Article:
Sunday 25 February 1940
|Sumner Welles' visit to European leaders is widely publicized. People throughout Europe believe that his trip is either a prelude to US entry into the war, or concealing some sinister purpose to meddle in European affairs.|
Winter War: The Finns on 25 February 1940 report that they knocked out 25 Soviet tanks over the weekend on the Karelian Isthmus, as well as 17 north of Lake Ladoga.
Winter War Army Operations: There was some fighting in the Salla area. Otherwise, the front is reasonably quiet as both sides recuperate from the recent battles and also deal with the nasty winter weather.
The two sides are locked in what military types call an "embrace" all along the front. The Finns may be in trouble in places, but so are many trapped Soviet forces in others. Elements of the Soviet 54th Rifle Division which have been holding out in the Kuhmo sector are eliminated by Finnish attacks. In the center of the line, though, the Soviets retain the initiative and the overwhelming preponderance of force.
Finnish II Corps is responsible for the area around Lake Näykkijärvi, just to the southeast of Viipuri. It is one of the most sensitive areas on the entire V-line. Its commander, General Harald Öhquist, issues orders which are passed along to front line units at 22:15: the 23rd Division, which has been recently reinforced with armour units, is to attack. Four infantry units, two artillery battalions and the 4th Tank Company set out by truck to Heponotko and travel through the night to a spot near a town called Honkaniemi.
Winter War Peace Talks: The Finns continue considering the Soviet peace offer, which expires on 1 March 1940.
European Air Operations: The first contingent of the Royal Canadian Air Force (RCAF) arrives in Britain. It is No. 110 Army Co-operation (Auxiliary) Squadron of the RCAF.
Battle of the Atlantic: U-63 (Oberleutnant zur See Günther Lorentz) is sunk by some combination of depth charges and torpedoes from HMS Escort, HMS Inglefield and HMS Imogen and the submarine HMS Narwhal south of Shetland. One crew member perishes, 24 survive after the U-boat surfaces after 2 hours of depth charges.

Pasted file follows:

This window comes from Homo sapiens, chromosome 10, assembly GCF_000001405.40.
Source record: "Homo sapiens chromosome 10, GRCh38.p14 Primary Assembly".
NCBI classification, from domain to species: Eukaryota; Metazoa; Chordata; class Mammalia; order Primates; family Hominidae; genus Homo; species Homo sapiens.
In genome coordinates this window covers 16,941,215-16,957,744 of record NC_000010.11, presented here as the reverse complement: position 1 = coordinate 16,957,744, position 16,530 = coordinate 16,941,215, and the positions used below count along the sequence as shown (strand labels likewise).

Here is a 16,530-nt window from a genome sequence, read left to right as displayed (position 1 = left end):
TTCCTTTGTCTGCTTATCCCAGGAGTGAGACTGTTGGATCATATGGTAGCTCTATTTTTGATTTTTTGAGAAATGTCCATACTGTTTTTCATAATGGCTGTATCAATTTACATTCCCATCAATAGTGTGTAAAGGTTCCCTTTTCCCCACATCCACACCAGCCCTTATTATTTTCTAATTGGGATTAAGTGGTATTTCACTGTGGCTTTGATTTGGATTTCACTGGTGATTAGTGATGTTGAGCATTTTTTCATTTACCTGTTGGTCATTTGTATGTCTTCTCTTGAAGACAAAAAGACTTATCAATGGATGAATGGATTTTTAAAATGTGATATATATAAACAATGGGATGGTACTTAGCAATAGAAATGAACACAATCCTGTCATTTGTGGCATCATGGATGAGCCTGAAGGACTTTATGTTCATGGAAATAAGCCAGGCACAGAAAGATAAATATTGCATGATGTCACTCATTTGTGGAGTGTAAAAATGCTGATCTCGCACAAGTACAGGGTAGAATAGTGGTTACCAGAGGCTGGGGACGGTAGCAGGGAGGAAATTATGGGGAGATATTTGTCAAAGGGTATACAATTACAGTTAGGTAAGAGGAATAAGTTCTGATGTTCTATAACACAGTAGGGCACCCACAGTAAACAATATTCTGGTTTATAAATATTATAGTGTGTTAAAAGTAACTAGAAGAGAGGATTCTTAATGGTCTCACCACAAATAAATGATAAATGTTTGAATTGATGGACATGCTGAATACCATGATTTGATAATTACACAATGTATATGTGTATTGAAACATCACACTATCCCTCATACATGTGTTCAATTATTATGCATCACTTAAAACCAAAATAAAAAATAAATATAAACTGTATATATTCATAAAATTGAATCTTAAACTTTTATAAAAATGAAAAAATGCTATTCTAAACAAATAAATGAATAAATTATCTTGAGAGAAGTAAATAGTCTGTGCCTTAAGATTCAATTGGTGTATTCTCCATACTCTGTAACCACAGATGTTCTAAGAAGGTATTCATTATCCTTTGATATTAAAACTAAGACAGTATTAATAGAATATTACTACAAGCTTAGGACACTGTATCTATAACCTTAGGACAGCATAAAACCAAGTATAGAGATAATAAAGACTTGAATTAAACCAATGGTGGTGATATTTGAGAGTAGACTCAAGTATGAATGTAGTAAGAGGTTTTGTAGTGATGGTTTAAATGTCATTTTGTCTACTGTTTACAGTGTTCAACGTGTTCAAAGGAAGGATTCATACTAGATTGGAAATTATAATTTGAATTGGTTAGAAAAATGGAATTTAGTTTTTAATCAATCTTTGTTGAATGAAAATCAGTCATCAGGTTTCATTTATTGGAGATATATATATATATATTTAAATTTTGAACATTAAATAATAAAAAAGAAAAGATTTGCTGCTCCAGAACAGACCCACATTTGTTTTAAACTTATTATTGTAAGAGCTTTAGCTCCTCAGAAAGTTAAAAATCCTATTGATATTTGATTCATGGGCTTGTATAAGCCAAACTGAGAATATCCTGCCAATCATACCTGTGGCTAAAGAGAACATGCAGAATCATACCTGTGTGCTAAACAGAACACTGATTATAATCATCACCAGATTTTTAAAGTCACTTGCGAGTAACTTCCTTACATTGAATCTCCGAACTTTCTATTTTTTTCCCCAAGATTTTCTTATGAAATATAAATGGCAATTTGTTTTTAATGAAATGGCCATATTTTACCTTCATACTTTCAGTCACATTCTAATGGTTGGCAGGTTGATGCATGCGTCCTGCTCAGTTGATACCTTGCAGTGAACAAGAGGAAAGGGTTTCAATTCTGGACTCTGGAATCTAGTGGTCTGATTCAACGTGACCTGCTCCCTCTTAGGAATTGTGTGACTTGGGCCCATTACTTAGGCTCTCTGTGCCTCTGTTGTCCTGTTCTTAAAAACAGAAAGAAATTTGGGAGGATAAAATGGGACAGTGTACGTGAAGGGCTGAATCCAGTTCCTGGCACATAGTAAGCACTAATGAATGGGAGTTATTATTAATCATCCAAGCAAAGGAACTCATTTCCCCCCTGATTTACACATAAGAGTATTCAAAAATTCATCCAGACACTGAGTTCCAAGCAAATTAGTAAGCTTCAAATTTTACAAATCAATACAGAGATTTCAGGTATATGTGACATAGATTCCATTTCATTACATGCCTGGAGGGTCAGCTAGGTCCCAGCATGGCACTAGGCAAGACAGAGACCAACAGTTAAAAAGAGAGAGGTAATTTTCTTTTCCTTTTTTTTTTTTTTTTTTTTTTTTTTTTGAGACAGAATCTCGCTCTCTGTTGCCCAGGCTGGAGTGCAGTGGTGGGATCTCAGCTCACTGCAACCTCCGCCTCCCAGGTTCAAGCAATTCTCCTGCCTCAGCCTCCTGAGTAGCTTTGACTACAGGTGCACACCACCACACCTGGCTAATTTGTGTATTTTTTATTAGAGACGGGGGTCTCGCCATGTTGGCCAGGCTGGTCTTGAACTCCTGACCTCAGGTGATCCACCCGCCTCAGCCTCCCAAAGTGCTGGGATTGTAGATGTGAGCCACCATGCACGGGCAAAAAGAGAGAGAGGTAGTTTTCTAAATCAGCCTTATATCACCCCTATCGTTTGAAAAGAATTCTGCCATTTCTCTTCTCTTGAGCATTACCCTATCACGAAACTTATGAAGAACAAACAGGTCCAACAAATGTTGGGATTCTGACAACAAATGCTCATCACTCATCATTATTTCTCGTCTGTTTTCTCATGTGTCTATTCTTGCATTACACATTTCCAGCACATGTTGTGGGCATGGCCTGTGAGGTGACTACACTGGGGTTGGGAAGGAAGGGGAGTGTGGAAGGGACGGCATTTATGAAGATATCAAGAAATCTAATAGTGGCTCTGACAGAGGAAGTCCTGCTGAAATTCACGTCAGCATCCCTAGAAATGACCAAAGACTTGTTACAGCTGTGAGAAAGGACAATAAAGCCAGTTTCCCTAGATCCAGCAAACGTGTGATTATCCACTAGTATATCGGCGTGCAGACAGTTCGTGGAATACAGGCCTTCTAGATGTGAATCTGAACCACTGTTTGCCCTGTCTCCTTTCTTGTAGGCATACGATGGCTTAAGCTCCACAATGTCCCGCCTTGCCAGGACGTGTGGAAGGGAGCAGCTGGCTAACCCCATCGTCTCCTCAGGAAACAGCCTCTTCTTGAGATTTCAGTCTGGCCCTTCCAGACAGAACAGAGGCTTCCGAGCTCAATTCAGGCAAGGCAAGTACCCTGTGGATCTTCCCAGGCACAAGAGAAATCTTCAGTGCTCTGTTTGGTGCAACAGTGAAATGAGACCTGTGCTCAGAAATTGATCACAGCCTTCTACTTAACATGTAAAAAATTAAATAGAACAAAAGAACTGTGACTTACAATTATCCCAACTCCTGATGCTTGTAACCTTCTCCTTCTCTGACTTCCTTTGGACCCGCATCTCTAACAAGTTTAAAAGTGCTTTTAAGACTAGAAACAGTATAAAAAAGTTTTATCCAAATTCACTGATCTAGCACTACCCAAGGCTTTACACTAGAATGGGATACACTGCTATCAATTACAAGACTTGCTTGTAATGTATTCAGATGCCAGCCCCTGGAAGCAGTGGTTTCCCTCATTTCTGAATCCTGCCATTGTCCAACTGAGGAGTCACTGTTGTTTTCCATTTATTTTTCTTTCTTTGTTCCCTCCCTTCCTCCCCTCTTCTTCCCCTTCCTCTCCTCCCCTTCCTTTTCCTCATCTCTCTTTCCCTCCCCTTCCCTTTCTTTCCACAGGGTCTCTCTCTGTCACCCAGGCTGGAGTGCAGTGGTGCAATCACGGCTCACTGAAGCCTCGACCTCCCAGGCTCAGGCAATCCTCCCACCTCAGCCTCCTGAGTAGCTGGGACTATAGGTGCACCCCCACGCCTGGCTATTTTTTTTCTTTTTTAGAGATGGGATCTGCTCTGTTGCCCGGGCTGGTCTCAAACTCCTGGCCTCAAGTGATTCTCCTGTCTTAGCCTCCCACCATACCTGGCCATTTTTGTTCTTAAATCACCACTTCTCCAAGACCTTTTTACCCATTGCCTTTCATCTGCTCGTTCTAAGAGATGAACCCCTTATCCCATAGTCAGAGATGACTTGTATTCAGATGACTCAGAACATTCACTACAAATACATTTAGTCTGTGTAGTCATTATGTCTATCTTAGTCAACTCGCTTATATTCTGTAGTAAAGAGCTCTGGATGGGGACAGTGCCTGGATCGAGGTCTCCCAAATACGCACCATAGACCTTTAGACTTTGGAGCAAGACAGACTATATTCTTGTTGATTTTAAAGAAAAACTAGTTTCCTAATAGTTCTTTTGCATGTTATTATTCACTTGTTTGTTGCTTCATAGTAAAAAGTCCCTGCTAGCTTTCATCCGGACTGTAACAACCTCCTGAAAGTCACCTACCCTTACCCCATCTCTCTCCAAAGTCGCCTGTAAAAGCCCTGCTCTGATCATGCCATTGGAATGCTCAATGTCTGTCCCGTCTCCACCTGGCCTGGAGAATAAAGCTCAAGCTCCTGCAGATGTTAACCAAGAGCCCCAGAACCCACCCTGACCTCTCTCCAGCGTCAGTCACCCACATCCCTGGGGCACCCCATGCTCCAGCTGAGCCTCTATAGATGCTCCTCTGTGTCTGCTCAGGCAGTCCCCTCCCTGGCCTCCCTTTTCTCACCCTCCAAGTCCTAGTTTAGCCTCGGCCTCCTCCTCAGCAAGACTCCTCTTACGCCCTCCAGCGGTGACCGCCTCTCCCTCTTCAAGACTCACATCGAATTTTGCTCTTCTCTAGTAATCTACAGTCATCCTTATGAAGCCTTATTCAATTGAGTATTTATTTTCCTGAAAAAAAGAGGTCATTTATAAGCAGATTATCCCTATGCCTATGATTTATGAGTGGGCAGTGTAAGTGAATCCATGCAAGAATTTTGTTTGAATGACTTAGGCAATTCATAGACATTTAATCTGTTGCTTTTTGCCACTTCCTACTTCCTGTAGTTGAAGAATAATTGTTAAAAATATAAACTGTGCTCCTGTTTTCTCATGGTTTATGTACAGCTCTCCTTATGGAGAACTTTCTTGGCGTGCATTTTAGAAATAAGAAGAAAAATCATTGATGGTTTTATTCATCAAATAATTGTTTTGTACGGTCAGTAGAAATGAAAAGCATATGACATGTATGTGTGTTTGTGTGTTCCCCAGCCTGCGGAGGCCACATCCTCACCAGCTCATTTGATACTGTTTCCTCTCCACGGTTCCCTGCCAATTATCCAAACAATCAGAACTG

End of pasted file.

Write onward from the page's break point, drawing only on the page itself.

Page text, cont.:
US freighter Exochorda is detained by the British briefly at Gibraltar, then allowed to proceed. US freighter West Camargo is stopped briefly on the high seas by an unidentified French warship, but then allowed to proceed as well.
Convoy HG 20 departs from Gibraltar.
British/Norwegian Relations: Norway proposes international arbitration over the Altmark Incident if Great Britain wishes to continue its diplomatic protest.
US Government: Under Secretary of State Sumner Welles arrives in Naples to begin his fact-finding/peace mission for President Roosevelt.
|Soviet dead in Finland, February 1940.|
February 1940February 3, 1940: Soviets Capture a Bunker
February 4, 1940: Peace Talks in Stockholm
February 5, 1940: Allies to Invade Norway
February 6, 1940: Careless Talk Costs Lives
February 7, 1940: IRA Terrorists Executed
February 8, 1940: Spies!
February 9, 1940: The Welles Mission
February 10, 1940: Confiscation of Jewish Goods
February 11, 1940: Soviets Attack Mannerheim Line
February 12, 1940: Breaches In Mannerheim Line
February 13, 1940: Soviets Inching Forward in Finland
February 14, 1940: Soviets Batter Mannerheim Line
February 15, 1940: Finns Retreat
February 16, 1940: Altmark Incident
February 17, 1940: Manstein and Hitler Discuss Fall Gelb
February 18, 1940: Operation Nordmark
February 19, 1940: King Gustav Says No
February 20, 1940: Falkenhorst Commands Weserubung
February 21, 1940: Radar Advances
February 22, 1940: Friendly Fire
February 23, 1940: Soviets Present Their Demands
February 24, 1940: Fall Gelb Revised
February 25, 1940: Mr. Welles Comes to Visit
February 26, 1940: Battle of Honkaniemi
February 27, 1940: Finns Retreat Again
February 28, 1940: Overseas Volunteers Help Finland
February 29, 1940: Finns Accept Soviet Terms In Principle